Serious charges laid in Napanee incident of heavy equipment crashed into home

Napanee Fire Services and OPP members secured the scene where a Shelin Pools loader was driven into a residence on Robert Street in Napanee. Photo by Michelle Dorey Forestell/Kingstonist.

A Napanee man is facing serious charges following a bizarre incident in April 2024.

The Ontario Provincial Police (OPP) have charged Duane Hunt in relation to an incident that occurred on Friday, Apr. 5, 2024, in which a wheel loader crashed into a residence at 182 Robert Street in Napanee. Hunt is the owner of Shelin Pools Ltd.

According to the OPP, the charges laid against Hunt are:

  • Mischief — Interfere with lawful use, enjoyment or operation of property — over $5,000
  • Mischief Endangering Life
  • Dangerous Operation

The OPP confirmed that the charge of “Mischief — Interfere with lawful use, enjoyment or operation of property — over $5,000” was laid on the day of the incident, Friday, Apr. 5, 2024. Subsequently, the charge of Dangerous Operation was laid on Monday, Apr. 8, 2024, and the charge of Mischief Endangering Life was laid on Tuesday, Apr. 16, 2024. All charges list the same “Offence Date” of Friday, Apr. 5, 2024.

On that day, Kingstonist arrived on the scene at 182 Robert Street, Napanee within minutes of the incident to find the Greater Napanee Fire Department and OPP already present, and Lennox and Addington Paramedic Services just arriving.

A CASE 621G wheel loader owned by Shelin Pools was in the back driveway of the home. The home was severely damaged, with a large hole at the corner nearest the loader, and emergency responders interacted with several irate individuals on the scene.

A man in the backyard was yelling angrily at OPP officers who were trying to move him away from an older man, now identified as Duane Hunt, who was standing next to the loader. A woman on scene, also irate, was observed pushing an OPP officer, who then instructed her not to touch them.

Building inspectors, in white helmets, inspect the damaged home. Photo by Michelle Dorey Forestell/Kingstonist.

Within minutes, the Town’s building inspectors were on the scene, surveying the damage and inspecting the structural integrity of the building. By day’s end, a plywood patch covered the hole on the outside of the home.

On Monday, Apr. 8, 2024, Kingstonist received an email from Duane Hunt in which he told Kingstonist to return to the scene of the incident, writing, “Would you like to see and hear the real story? We’re here now to clean up.” Upon the reporter’s return to Robert Street, no one answered the door at the residence, but a sign was posted on-site by the Town of Napanee Building Department indicating that the residence was not structurally safe. Hunt has not responded to follow-up emails.

In subsequent interviews with neighbours, who asked to remain anonymous, area residents identified Hunt as both the driver of the loader and owner of the damaged house. The woman who was on scene at the time of the incident was identified as Hunt’s daughter and the landlord for the property. It was also alleged that a family with small children reside in the apartment in the front half of the house, but were not at home when the incident occurred and remain safe. It is unclear whether the resident of the damaged side of the home was inside when the incident occurred, as the nature of the charges seem to suggest. Police have not verified the accounts of the neighbours with regard to the ownership and rental arrangement of the residence.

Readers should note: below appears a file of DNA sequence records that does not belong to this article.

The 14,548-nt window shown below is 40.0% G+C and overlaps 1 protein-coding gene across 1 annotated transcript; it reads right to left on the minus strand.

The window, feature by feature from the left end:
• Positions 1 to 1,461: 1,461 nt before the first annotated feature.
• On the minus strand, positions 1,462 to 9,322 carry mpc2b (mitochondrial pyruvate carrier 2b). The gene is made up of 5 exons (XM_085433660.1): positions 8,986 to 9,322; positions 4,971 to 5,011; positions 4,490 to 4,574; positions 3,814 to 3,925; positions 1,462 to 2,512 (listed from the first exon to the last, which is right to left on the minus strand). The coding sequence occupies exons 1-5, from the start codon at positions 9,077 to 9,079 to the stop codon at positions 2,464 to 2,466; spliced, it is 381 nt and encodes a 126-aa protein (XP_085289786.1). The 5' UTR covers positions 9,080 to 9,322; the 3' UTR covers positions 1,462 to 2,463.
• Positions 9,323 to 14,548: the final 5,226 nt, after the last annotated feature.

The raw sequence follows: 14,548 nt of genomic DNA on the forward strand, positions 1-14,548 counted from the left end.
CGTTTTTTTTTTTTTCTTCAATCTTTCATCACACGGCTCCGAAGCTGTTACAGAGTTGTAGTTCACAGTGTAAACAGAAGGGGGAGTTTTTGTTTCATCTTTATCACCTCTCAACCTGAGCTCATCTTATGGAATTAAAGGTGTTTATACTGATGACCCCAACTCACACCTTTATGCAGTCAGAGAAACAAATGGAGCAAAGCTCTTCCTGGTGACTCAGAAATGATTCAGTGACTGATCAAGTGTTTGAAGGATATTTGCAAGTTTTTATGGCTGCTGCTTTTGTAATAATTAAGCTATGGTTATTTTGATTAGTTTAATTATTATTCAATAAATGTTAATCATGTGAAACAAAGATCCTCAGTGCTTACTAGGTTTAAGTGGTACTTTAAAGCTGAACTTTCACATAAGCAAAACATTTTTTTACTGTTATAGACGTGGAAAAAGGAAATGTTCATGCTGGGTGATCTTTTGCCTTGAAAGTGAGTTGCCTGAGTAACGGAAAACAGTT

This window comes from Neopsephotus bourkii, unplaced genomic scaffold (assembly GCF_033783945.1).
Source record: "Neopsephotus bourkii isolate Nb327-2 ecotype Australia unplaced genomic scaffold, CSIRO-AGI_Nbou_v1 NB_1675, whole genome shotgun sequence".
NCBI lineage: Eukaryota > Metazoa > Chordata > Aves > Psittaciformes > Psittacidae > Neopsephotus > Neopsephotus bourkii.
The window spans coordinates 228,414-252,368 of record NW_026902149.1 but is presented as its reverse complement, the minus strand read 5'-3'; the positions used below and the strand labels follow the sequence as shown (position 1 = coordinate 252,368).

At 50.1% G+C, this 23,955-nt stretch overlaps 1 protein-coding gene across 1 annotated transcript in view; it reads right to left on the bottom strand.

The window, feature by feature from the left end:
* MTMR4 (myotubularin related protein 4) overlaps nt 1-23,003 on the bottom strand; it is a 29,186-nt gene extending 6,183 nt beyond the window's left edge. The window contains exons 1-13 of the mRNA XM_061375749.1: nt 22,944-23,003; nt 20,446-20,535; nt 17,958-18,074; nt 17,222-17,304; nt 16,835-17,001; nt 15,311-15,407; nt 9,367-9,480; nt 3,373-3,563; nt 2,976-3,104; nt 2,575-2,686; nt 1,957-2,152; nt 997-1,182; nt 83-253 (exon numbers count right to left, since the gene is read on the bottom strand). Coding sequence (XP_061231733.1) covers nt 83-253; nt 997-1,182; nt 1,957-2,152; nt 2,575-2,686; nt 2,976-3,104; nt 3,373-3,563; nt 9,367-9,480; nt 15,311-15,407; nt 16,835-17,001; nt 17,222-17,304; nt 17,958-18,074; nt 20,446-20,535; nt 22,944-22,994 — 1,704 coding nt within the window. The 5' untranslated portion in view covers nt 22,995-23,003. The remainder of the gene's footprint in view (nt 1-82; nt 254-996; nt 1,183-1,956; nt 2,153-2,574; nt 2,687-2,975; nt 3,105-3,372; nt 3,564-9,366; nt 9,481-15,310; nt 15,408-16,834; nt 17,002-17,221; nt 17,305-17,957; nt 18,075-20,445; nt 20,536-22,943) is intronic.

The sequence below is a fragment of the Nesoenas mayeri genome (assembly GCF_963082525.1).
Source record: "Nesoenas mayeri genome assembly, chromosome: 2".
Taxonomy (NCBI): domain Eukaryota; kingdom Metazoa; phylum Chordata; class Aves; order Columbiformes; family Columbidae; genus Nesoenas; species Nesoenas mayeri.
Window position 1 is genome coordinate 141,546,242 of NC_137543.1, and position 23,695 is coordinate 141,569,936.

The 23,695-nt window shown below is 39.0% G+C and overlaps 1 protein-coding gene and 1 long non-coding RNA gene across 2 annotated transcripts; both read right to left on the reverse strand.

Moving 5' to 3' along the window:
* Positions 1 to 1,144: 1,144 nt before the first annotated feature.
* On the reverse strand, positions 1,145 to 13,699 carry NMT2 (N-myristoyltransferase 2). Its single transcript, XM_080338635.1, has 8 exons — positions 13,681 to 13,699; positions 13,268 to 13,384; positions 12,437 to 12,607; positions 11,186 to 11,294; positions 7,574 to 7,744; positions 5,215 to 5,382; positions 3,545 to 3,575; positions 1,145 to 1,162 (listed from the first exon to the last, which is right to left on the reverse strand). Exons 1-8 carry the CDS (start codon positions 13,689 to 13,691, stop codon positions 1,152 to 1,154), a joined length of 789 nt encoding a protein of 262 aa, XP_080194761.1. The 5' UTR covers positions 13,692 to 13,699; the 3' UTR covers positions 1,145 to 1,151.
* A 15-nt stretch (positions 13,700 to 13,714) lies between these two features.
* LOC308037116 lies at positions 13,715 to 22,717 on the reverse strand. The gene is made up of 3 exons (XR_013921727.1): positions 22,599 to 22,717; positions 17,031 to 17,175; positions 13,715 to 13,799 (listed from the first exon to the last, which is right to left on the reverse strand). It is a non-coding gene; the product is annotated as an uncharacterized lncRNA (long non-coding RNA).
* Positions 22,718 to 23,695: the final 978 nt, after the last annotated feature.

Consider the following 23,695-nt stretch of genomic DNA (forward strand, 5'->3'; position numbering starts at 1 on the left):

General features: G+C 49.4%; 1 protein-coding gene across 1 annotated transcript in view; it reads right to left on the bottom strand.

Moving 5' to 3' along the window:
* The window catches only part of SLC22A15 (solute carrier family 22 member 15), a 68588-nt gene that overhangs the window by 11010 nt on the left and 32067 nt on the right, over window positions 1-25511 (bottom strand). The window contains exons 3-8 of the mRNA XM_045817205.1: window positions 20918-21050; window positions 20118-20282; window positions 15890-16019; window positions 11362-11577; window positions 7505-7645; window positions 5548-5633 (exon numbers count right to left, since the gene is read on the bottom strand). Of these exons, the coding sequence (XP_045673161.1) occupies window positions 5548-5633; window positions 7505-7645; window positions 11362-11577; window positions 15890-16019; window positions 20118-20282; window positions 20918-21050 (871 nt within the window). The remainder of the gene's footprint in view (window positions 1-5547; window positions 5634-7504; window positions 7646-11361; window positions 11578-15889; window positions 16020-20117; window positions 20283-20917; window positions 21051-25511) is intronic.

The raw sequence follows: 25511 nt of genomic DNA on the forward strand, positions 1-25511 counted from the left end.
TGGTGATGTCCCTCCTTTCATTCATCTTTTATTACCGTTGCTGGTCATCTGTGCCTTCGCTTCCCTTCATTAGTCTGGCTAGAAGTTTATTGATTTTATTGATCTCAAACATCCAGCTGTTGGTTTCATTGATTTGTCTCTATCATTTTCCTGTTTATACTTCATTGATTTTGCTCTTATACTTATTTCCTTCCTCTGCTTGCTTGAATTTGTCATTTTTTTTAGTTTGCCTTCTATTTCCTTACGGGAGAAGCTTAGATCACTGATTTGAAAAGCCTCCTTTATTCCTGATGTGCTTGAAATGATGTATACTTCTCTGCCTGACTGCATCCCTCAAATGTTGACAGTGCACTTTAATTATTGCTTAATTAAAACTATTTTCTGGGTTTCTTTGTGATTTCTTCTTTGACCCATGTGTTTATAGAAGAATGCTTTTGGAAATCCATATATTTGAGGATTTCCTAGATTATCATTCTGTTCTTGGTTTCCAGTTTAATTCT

According to Caramanna, Friedberg LLP of Toronto, the offence of Dangerous Operation is committed when a person “operates a conveyance in a manner that, having regard to all of the circumstances, is dangerous to the public.“ Generally speaking, a “conveyance” refers broadly to motor vehicles that range from road vehicles to other motorized vehicles/equipment that are not usually used on a roadway, such as an all-terrain vehicle or a forklift.

Mischief charges are laid in Section 430 of the Criminal Code of Canada, which notes, “it is an offence to destroy or damage property; render property dangerous, useless, inoperative, ineffective; obstruct, interrupt, or interfere with the lawful use, enjoyment, or operation or obstruct, interrupt, or interfere with any person in their lawful use, enjoyment, or operation of property.”

More specifically, “Mischief Over $5,000” indicates the value of the property that was damaged or interfered with – not the cost of the damage itself. It is important to note in this case, that “property” is not limited to a structure or its features but can include anything belonging to a person, such as a cell phone or articles of clothing. 

If the Crown proceeds by summary conviction, the maximum punishment is a fine of not more than $5,000 or a term of imprisonment of not more than two years less a day, or both. If the Crown proceeds by indictment, the maximum punishment is a term of imprisonment not exceeding 10 years.

According to Criminal defence lawyer Anthony Demarco of Toronto, “The offence of mischief endangering life refers to the offence set out in subsection 430(2), which is punishable by a maximum penalty of imprisonment for life. The mischief must cause actual danger to life for the offence to be established.”

Hunt’s counsel appeared on his behalf before Justice Geoffrey Griffin in the Napanee Ontario Court of Justice on Tuesday, Jun. 11, 2024.  It is unclear if Hunt attended his first scheduled appearance, as he did not speak to the charges. His next court appearance is slated for July 2024.

Kingstonist will provide further coverage on this matter as more information becomes available.

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